The American Monorail-proposed monorail system connecting the intensely utilized Los Angeles International Airport with a yet-to-be developed international airport some 65 miles to the north presents a variety of opportunities and solutions to transportation problems that are not likely to be addressed by either federal or regional transportation authorities or planning regimes. Throughout the past four decades, the most essential missing link between a large scale international airport located near the high desert community of Palmdale and greater Los Angeles has been a high capacity, high speed ground transportation system to move thousands of passengers between Palmdale International Airport and their destinations throughout the San Fernando Valley and the vast Los Angeles basin. With monorail systems capable of transporting 30,000 to 40,000 passengers per hour, per rail, at speeds of 70-85 miles per hour between LA and Palmdale international airports, as well as, transporting hundreds of thousands of commuters, tourists and travelers between suburban communities of Palmdale, Valencia, Santa Clarita, Granada Hills and destination-rich West Los Angeles and LA International Airport, several transportation constituencies and entities should have vested, if not proprietary interests in development and operation of a monorail system serving this extended area of Los Angeles County.
With clearly the greatest interest in a monorail link from Palmdale International Airport to greater Los Angeles, the Los Angeles Airport Authority would be the leading agency, or interest, with regard to both initiating and funding the 65 mile connection between LAX and Palmdale airports. While providing the missing ground transportation link between Palmdale and Los Angeles, the extended monorail system would significantly reduce traffic congestion and expand access to the San Fernando Valley and western Los Angeles. The multi-dimensional, multi-constituency significance of the airport authority-initiated monorail project would be clearly evident from its inception.
The right of way path and property on which the LAX to Palmdale monorail would be constructed is within the LA City-owned Sepulveda Boulevard and Caltrans- owned 405 Freeway rights of way, continuously, from LAX to the north San Fernando Valley. Traversing the Los Angeles County Flood Control Districts-owned Los Angeles Reservoir, the monorail would continue north in the rights of way of Sepulveda Boulevard and San Fernando Road to Sierra Highway, and follow the county highway into and through the eastern edge of the City of Santa Clarita to Canyon Country, or enter the Caltrans right of way of the Antelope Valley Freeway, to follow a combination of both intersecting rights of way northeastward into the high desert and the Palmdale Airport.
The LAX to Palmdale International Airport Monorail could be planned and built in sections, or phases, beginning with a continuous promenade loop passing all terminals of LA International airport before exiting airport property into the right of way of Century Boulevard, with a station located on the row of hotels lining the boulevard entrance to the airport. Proceeding east to Aviation and turning north in railroad right of way and crossing over the 405 Freeway on the La Cienega Boulevard bridge, onto the east embankment of the freeway, the guide way would continue to a station location between the 405 Freeway and the intersection of Pico and Sepulveda boulevards, and a potential intersection of a Santa Monica to Los Angeles monorail and the terminus of the Expo light rail line, ending the first phase.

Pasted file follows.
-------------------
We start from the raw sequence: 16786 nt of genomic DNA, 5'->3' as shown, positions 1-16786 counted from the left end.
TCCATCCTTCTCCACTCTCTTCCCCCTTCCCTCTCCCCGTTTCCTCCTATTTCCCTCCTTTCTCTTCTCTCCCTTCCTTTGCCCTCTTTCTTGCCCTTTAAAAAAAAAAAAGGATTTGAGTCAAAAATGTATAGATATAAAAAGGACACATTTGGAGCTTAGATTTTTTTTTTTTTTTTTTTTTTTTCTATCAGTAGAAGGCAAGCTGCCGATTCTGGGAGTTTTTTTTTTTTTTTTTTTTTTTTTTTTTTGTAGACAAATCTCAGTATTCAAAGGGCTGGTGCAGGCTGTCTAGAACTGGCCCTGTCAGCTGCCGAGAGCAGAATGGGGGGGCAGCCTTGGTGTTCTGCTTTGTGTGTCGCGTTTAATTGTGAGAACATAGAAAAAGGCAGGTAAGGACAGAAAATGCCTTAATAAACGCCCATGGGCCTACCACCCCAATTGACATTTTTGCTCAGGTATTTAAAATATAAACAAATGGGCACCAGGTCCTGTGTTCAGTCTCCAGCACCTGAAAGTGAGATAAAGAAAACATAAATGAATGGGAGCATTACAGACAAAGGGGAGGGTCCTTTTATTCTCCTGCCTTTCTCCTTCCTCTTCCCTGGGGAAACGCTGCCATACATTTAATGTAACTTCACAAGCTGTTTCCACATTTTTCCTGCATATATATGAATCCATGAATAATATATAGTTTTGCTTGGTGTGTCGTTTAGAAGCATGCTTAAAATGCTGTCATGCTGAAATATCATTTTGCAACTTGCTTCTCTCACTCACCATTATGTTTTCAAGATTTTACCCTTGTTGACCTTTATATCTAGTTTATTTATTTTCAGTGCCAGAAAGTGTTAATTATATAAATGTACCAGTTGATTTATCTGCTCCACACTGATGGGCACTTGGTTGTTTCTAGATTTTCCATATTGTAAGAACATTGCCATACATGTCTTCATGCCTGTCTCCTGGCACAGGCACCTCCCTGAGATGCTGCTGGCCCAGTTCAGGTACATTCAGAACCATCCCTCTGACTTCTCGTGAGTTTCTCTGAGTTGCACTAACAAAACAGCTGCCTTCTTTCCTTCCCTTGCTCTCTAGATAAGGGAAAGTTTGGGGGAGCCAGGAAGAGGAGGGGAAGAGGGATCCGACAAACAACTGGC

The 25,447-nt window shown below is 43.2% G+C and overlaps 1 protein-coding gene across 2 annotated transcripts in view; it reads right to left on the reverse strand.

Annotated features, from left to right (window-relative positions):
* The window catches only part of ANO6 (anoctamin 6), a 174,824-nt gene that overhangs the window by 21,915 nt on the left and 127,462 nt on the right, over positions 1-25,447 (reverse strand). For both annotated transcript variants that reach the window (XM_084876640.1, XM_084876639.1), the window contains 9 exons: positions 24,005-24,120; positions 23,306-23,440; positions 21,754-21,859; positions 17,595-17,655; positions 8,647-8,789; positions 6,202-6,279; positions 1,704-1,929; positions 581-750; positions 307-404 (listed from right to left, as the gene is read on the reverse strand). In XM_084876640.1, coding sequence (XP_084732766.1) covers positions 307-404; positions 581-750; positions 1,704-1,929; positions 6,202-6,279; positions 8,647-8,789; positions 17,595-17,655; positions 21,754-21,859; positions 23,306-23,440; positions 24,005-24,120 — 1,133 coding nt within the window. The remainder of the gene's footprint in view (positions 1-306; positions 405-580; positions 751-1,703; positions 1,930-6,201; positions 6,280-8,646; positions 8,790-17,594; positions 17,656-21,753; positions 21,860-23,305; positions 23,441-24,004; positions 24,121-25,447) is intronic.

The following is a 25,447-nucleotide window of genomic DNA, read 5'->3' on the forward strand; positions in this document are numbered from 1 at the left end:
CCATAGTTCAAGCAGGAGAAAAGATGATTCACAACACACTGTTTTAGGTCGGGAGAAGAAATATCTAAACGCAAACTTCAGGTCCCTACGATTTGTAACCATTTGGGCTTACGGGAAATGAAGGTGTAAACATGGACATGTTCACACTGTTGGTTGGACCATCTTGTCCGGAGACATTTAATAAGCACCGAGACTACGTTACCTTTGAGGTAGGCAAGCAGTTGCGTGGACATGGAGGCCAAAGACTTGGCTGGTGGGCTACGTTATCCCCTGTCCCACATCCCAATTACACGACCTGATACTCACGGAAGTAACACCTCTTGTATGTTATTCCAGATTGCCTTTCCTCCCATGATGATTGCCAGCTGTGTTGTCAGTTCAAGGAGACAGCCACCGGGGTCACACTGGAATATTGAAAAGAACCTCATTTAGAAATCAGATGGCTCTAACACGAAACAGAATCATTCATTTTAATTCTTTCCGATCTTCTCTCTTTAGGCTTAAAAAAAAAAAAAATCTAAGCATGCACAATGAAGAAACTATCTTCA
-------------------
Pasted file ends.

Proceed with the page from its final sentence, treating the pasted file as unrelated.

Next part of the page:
The second phase of the airport monorail would connect the high density travel corridor extending northward to the San Fernando Valley and Santa Clarita, while a third phase would continue northeast from Santa Clarita to the high desert location of the planned Palmdale International Airport, some 65 miles from LAX.
Advocates, agencies, planners and financial institutions ranging from environmental regulators and traffic congestion interests to community and regional planners, chambers of commerce to municipal governments, and entertainment to international travel industries can all contribute to the process of designing and implementing this monorail system initiated and supported by the regional airport authority. This broad base of interest and support for a new transportation system is essential to creating the initiative, and ensuring the economic viability of a monorail system development that will require the participation of multiple city, county and regional government entities, as well as, financial institutions.
On the strength of its leadership role, and substantial federal aviation, airport and transportation resources, the Los Angeles Airport Authority can commit a fraction of its cash reserves, airport property and facilities to formation of reserves and deposits in a community or public benefit bank, with the express purpose of financing the development of Palmdale to LAX monorail system, built to local standards, by local contractors and developers. While the proposed monorail system should successfully capture a significant portion of the monorail’s estimated two to three billion dollar development costs from established federal transportation funding sources, the airport authority’s leadership in establishing short-and long-term funding for all other aspects of the monorail system’s construction and operation through local community banks will underwrite and ensure a level of local self determination and control of transportation planning currently nonexistent in California or the United States. The Los Angeles Airport Authority could thus be the initiator, as well as, the long-term underwriter of a state of the art transportation development that serves the best interests of LA airports and the broader Los Angeles community as well.
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